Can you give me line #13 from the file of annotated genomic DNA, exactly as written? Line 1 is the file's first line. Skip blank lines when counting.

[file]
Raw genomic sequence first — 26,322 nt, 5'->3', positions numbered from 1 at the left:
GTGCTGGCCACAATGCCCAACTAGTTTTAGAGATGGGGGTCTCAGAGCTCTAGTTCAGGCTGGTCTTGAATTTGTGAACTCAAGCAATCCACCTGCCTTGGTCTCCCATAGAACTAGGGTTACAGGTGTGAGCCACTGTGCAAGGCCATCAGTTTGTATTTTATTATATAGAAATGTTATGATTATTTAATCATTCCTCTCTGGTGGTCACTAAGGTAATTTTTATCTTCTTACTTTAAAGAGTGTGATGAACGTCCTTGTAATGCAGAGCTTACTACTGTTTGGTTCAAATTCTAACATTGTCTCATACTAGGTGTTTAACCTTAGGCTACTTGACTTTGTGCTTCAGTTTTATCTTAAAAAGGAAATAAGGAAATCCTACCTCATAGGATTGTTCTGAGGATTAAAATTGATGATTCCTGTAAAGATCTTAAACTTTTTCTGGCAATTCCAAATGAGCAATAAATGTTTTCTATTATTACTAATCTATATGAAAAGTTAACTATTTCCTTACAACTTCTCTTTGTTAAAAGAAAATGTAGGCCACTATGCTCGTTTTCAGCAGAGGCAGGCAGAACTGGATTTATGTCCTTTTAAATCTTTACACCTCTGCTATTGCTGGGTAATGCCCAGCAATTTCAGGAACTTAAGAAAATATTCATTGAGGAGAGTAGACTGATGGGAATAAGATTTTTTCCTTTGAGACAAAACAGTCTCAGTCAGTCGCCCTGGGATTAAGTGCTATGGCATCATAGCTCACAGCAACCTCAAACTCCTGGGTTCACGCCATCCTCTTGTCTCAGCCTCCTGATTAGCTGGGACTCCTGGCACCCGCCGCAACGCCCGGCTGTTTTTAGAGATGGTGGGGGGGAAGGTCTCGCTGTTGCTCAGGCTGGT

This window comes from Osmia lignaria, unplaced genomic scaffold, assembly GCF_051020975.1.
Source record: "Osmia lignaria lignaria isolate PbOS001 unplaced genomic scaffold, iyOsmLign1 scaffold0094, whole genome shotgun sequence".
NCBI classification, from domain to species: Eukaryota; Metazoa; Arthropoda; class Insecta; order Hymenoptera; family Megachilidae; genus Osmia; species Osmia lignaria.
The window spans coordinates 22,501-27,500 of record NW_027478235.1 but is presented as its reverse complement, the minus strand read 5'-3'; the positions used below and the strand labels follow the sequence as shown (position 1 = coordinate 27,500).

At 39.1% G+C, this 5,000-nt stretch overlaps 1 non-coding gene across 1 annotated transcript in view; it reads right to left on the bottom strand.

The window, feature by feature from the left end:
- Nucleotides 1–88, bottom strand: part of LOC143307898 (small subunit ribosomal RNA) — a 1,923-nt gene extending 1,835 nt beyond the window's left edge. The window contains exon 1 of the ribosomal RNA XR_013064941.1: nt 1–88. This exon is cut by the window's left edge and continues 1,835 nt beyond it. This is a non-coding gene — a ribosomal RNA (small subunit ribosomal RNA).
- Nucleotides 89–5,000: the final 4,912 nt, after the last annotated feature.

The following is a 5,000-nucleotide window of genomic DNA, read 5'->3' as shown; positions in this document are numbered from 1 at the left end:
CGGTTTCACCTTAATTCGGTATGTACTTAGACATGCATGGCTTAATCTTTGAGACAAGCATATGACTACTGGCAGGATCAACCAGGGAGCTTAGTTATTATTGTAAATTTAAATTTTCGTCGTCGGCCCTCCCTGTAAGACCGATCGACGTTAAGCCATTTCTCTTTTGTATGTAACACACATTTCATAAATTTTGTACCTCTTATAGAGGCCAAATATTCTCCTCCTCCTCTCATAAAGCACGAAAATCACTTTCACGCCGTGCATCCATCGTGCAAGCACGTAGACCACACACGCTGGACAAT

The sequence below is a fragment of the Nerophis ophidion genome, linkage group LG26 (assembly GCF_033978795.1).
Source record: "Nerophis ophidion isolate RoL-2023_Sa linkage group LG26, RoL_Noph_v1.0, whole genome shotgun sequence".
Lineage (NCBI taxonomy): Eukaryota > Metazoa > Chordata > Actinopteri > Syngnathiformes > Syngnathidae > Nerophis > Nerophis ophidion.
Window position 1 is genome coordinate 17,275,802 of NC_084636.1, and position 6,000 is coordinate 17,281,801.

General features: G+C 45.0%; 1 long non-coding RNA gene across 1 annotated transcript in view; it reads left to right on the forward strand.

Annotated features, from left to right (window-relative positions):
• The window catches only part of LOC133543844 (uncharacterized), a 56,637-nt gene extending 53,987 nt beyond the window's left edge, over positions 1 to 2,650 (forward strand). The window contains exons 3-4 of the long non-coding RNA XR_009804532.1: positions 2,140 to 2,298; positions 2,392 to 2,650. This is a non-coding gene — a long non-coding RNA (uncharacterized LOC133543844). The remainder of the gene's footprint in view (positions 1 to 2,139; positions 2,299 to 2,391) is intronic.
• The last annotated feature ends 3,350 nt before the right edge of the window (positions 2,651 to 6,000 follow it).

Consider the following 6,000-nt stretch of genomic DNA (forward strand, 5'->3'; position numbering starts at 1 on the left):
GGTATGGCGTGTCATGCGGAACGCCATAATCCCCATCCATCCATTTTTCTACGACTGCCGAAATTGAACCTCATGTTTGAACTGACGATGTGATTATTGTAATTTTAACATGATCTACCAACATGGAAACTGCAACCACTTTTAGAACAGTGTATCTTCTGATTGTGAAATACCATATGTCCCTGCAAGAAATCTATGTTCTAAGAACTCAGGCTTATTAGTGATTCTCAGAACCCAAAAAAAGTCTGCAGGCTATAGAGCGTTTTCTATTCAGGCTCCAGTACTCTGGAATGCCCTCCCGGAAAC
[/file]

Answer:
The sequence below is a fragment of the Nerophis ophidion genome, linkage group LG26 (assembly GCF_033978795.1).